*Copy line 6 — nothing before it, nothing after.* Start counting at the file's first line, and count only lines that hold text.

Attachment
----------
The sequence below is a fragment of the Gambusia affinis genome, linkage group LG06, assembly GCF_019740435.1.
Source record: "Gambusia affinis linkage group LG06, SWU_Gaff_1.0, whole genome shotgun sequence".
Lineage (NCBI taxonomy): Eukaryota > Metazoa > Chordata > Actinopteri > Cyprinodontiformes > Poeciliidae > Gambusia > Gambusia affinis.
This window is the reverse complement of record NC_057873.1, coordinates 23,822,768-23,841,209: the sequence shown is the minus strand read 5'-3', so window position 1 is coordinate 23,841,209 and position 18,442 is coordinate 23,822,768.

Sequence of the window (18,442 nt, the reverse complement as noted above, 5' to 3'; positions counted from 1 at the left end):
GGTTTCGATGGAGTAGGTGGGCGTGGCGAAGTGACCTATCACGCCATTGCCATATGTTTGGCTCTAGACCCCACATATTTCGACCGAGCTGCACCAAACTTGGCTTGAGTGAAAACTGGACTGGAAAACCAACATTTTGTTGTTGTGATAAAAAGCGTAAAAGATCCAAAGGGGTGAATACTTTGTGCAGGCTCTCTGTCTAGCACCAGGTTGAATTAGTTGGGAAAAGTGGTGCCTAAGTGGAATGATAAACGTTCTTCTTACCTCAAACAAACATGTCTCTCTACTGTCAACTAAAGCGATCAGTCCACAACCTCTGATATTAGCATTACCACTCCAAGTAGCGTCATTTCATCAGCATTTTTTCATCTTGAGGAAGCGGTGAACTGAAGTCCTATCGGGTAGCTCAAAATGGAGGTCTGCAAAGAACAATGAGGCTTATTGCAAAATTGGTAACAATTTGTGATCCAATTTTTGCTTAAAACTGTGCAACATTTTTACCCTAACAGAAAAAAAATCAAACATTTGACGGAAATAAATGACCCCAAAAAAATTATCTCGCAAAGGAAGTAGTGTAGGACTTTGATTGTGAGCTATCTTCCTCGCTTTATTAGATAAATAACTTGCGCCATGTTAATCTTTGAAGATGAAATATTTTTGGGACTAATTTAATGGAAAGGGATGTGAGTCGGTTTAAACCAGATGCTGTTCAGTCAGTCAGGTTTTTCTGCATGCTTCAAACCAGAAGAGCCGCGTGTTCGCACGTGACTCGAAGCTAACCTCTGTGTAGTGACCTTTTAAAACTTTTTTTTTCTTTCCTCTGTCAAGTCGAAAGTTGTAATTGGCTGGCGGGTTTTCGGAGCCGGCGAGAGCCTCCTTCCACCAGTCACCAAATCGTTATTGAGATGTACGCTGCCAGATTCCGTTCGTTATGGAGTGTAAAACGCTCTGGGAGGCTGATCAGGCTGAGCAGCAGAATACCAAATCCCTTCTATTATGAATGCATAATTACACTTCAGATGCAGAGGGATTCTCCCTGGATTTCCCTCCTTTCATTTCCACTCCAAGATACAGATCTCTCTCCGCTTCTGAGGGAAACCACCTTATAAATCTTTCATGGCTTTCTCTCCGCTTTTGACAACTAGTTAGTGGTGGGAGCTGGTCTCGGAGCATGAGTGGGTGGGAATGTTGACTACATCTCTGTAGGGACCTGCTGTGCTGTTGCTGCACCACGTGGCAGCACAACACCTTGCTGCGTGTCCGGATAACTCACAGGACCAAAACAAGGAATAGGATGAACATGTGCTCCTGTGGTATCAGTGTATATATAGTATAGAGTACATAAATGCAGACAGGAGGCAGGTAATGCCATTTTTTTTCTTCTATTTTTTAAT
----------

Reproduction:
GGTTTCGATGGAGTAGGTGGGCGTGGCGAAGTGACCTATCACGCCATTGCCATATGTTTGGCTCTAGACCCCACATATTTCGACCGAGCTGCACCAAACTTGGCTTGAGTGAAAACTGGACTGGAAAACCAACATTTTGTTGTTGTGATAAAAAGCGTAAAAGATCCAAAGGGGTGAATACTTTGTGCAGGCTCTCTGTCTAGCACCAGGTTGAATTAGTTGGGAAAAGTGGTGCCTAAGTGGAATGATAAACGTTCTTCTTACCTCAAACAAACATGTCTCTCTACTGTCAACTAAAGCGATCAGTCCACAACCTCTGATATTAGCATTACCACTCCAAGTAGCGTCATTTCATCAGCATTTTTTCATCTTGAGGAAGCGGTGAACTGAAGTCCTATCGGGTAGCTCAAAATGGAGGTCTGCAAAGAACAATGAGGCTTATTGCAAAATTGGTAACAATTTGTGATCCAATTTTTGCTTAAAACTGTGCAACATTTTTACCCTAACAGAAAAAAAATCAAACATTTGACGGAAATAAATGACCCCAAAAAAATTATCTCGCAAAGGAAGTAGTGTAGGACTTTGATTGTGAGCTATCTTCCTCGCTTTATTAGATAAATAACTTGCGCCATGTTAATCTTTGAAGATGAAATATTTTTGGGACTAATTTAATGGAAAGGGATGTGAGTCGGTTTAAACCAGATGCTGTTCAGTCAGTCAGGTTTTTCTGCATGCTTCAAACCAGAAGAGCCGCGTGTTCGCACGTGACTCGAAGCTAACCTCTGTGTAGTGACCTTTTAAAACTTTTTTTTTCTTTCCTCTGTCAAGTCGAAAGTTGTAATTGGCTGGCGGGTTTTCGGAGCCGGCGAGAGCCTCCTTCCACCAGTCACCAAATCGTTATTGAGATGTACGCTGCCAGATTCCGTTCGTTATGGAGTGTAAAACGCTCTGGGAGGCTGATCAGGCTGAGCAGCAGAATACCAAATCCCTTCTATTATGAATGCATAATTACACTTCAGATGCAGAGGGATTCTCCCTGGATTTCCCTCCTTTCATTTCCACTCCAAGATACAGATCTCTCTCCGCTTCTGAGGGAAACCACCTTATAAATCTTTCATGGCTTTCTCTCCGCTTTTGACAACTAGTTAGTGGTGGGAGCTGGTCTCGGAGCATGAGTGGGTGGGAATGTTGACTACATCTCTGTAGGGACCTGCTGTGCTGTTGCTGCACCACGTGGCAGCACAACACCTTGCTGCGTGTCCGGATAACTCACAGGACCAAAACAAGGAATAGGATGAACATGTGCTCCTGTGGTATCAGTGTATATATAGTATAGAGTACATAAATGCAGACAGGAGGCAGGTAATGCCATTTTTTTTCTTCTATTTTTTAAT